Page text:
Distress - the sample was taken from the cord, so that tells them the conditions that were present in the womb. It doesn't matter whether he was given oxygen afterwards or not, that wouldn't affect the cord as he would already be detached from that. They probably gave him oxygen as a precaution because they believed him to be distressed, even though he wasn't. It's very hard to tell whether a baby is actually distressed (unless their heartbeat dips drastically and stays dipped) so they did the right thing giving you the EMCS - they were cautious, which is exactly what you need in that situation. Saying afterwards "Oh he wasn't distressed" doesn't really make sense, they did what they could on the basis of what they knew and it was the right thing.
Don't be swayed by what she says, just go with what seems right to you. Every birth is different and no matter what you know about your first birth, it won't make a difference to this one.
Sorry this is such a long post!
Last week I had an appointment with a senior midwife ahead of giving birth to DC2, who is due in April.
DC1 was born by emergency caesarean because of failure to progress and a dipping heartbeat. My appointment was designed to encourage me to try for a VBAC this time, and talk through how I felt about the first birth. I learned then that he was back-to-back and his head wasn't pushing quite properly on the cervix, hence slow progression.
Afterwards I wondered about some of the things she told me, obviously I would need to talk to her about it really but wondered if any of you could enlighten me too.
1. Labour. My contractions started at 6pm Tuesday, and continued every 5 minutes until midnight on Wednesday when I had the section. They were ok for the first 3 hours but very painful from then on. It took me til 3pm on Wednesday to get to 4cm dilated.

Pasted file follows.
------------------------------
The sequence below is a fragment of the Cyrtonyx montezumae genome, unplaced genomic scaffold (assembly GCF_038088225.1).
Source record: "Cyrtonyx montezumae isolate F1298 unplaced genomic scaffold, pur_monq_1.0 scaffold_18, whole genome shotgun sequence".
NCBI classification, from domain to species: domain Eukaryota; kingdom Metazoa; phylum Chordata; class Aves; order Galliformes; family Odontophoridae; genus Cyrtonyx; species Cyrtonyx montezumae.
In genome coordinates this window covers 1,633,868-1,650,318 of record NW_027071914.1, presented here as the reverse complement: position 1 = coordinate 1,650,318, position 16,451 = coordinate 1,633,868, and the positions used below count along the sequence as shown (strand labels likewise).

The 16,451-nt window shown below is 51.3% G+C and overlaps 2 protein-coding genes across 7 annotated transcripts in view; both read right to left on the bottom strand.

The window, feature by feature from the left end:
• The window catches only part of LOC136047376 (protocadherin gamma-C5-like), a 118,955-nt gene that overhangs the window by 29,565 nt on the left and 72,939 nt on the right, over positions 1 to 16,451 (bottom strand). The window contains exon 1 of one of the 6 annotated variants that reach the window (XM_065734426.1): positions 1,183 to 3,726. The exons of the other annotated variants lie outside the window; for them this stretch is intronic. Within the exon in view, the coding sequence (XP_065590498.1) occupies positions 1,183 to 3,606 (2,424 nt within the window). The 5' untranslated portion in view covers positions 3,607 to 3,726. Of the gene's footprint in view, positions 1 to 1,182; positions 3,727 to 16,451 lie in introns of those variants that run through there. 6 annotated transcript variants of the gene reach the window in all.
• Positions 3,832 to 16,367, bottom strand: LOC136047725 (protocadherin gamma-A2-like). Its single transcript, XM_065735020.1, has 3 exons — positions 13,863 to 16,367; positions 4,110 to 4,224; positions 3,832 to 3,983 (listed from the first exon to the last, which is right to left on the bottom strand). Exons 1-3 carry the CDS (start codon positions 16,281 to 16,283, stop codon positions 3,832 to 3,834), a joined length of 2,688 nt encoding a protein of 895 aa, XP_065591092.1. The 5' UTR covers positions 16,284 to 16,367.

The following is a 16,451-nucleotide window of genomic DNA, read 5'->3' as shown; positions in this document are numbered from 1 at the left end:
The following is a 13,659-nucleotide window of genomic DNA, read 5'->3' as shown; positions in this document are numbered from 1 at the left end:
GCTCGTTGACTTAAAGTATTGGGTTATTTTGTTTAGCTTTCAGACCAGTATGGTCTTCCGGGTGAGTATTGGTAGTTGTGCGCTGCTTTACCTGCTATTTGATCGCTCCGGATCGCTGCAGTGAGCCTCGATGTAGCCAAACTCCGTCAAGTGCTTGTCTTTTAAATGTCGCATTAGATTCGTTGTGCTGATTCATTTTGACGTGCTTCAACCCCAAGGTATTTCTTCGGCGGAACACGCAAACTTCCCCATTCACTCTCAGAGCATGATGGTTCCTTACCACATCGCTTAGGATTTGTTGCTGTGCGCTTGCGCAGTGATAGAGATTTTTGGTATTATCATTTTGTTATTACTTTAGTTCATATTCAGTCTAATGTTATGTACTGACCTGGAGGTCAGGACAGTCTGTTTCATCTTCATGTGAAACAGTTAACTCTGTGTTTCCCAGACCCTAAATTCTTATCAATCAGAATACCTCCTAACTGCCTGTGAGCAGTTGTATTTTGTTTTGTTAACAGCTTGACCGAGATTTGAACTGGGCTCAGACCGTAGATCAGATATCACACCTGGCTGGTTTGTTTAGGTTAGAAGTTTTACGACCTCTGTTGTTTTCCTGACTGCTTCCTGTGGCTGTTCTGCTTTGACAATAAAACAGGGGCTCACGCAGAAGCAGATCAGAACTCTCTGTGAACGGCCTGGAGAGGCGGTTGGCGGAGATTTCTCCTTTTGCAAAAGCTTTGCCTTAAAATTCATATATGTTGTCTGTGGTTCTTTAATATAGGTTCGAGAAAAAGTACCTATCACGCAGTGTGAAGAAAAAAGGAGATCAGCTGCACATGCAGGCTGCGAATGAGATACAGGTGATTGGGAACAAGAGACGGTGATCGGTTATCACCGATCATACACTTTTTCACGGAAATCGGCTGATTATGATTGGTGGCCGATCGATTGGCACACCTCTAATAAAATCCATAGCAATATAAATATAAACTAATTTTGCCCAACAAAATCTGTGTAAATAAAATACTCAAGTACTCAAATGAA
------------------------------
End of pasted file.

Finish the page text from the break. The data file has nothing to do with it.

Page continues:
THe midwife said that all that time up til 4cm was the latent stage - not counted as proper labour - and that I wouldn't experience that this time round because the body's done it once already. However - I have friends who've still laboured for days with their 2nd child. Is it really true that I won't experience the "latent" stage again?
By 3pm Weds my tens machine wasn't cutting it and I begged for an epidural, throwing out my original plan for a drug-free water birth! I could easily have had an epidural much earlier if they'd let me. The midwife told me the epidural was the reason for DC's heartbeat dropping off significantly, as epidurals often cause baby's heart rate to slow.
I'm sure this could be the case, but could it not also have been distress that he was pushing against the cervix and not getting very far? Or do I have to accept that the heart slowdown probably was the drugs?
The other thing she said was that a sample taken from the cord after the birth showed normal oxygen levels, which means DC wasn't distressed after all (e.g. the main reason for em-c turned out to be invalid.) However DH remembers DC being given oxgyen straight away and I think we even have a photo of him with a mask on, so presumably that sample was taken after he was helped out rather than before... We were told at the time he was distressed, but I really don't remember anything much about the whole process cos I was so out of it after 2 nights of contractions and no sleep!
Whilst at the time I felt encouraged by the meeting, later I found myself doubting a few things and like she was wanting to put intervention in a bad light and direct me to a more natural birth.
I must admit I swing drastically between hoping for a planned c-section and wondering about things like hypnobirthing and as natural a labour as possible!
Any shared experiences would be great, or thoughts from people with medical knowledge :-)